A column by Tom Barnidge about labor negotiations for Contra Costa County employees misspelled the name of Professional & Technical Engineers Local 21 spokesman Sean Aten.
Of all the preposterous statements made during the will-it-ever-end BART labor impasse, first prize goes to Antonette Bryant, president of the Amalgamated Transit Union, in describing her management counterparts:
"These people have no concern for the riding public, and we are appalled at that. It's important for us that the public understand that we are being pushed into a position of striking."
She and her colleagues were being "pushed" at that point with a contract offer that guaranteed a pay increase of 12 percent over four years, monthly health insurance payments limited to $132 and pension contributions beginning at 1 percent and gradually rising to 4. (Those who participate in Social Security cough up 6 percent of every paycheck.)
If contract terms like those are the product of coercion, somebody please twist my arm.
Of course, just because you, I and 95 percent of the work force don't have such a sweet deal doesn't mean we should begrudge it to BART workers. That's the argument I've heard from labor sympathizers.
A gaping hole in this argument is that you, I and 95 percent of the work force will be paying for the benefits bestowed on BART employees through increased fares and taxes. These aren't downtrodden assembly line workers angling for a share of corporate profits. These are public employees demanding the public pay more for their services.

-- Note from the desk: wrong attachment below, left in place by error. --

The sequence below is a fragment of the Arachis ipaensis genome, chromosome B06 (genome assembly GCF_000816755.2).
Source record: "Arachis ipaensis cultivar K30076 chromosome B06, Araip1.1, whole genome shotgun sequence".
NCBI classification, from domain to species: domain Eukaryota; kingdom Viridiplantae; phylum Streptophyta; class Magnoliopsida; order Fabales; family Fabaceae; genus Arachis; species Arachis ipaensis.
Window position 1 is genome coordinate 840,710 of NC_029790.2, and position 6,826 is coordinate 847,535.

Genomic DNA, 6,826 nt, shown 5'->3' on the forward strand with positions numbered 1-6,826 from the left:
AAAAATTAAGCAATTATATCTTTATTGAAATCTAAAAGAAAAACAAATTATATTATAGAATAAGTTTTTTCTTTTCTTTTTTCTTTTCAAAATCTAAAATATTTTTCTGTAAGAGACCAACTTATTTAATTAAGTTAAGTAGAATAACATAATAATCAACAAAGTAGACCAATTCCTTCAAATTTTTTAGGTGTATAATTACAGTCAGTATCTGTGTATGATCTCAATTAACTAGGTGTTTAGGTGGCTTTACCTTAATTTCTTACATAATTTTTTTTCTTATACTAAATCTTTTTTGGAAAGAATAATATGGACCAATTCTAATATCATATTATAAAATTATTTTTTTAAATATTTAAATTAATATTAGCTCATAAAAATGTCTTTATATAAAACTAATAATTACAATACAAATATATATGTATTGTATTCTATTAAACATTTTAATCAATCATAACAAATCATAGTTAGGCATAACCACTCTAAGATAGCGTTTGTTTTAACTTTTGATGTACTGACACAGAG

The same silly saps who contribute 6 percent toward Social Security are supposed to make it possible for BART workers to pay a fraction of that for a much better retirement plan.
Another bit of mangled logic cited during negotiations, and it was repeated by several labor representatives, is that BART can afford to be generous because it made a "surplus" last year. "Surplus" refers only to fare revenues in excess of expectations; it does not, by any stretch of the imagination, mean the transit agency turned a profit.
BART isn't remotely self-supporting. More than 30 percent of its operating revenue comes from government subsidies -- sales taxes, property taxes, state transit assistance and federal funds. If you want to know who pays for those subsidies, look in the mirror.
Another consideration that largely escaped attention during negotiations is the long-term capital funding BART desperately needs to update its system. Its cars are older than most of its passengers. Every dollar spent on payroll is one that can't be spent on system overhaul.
Collective bargaining with public employees is a fact of life, and it's not in itself a bad thing. But the process this time couldn't have played out more poorly, from a 4½-day shutdown to strike deadlines to day-to-day-to-day extensions. Commuters have been hung out to dry. And Johnny-come-lately state legislators contributed to the process only if you count hot air.
The common-sense solution to avoiding a rerun of this mess is for the state to ban transit strikes and subject both sides to binding arbitration, as is done in many other cities across the country. That would eliminate the public posturing and, more important, service interruptions.
I've heard the arguments against. Management will lose its power to control costs if arbitrators take over. Labor contracts will be too lavish.
If you think management controlled costs this time, you've taken up residence in the same alternate reality where Antonette Bryant lives.
Contact Tom Barnidge at firstname.lastname@example.org.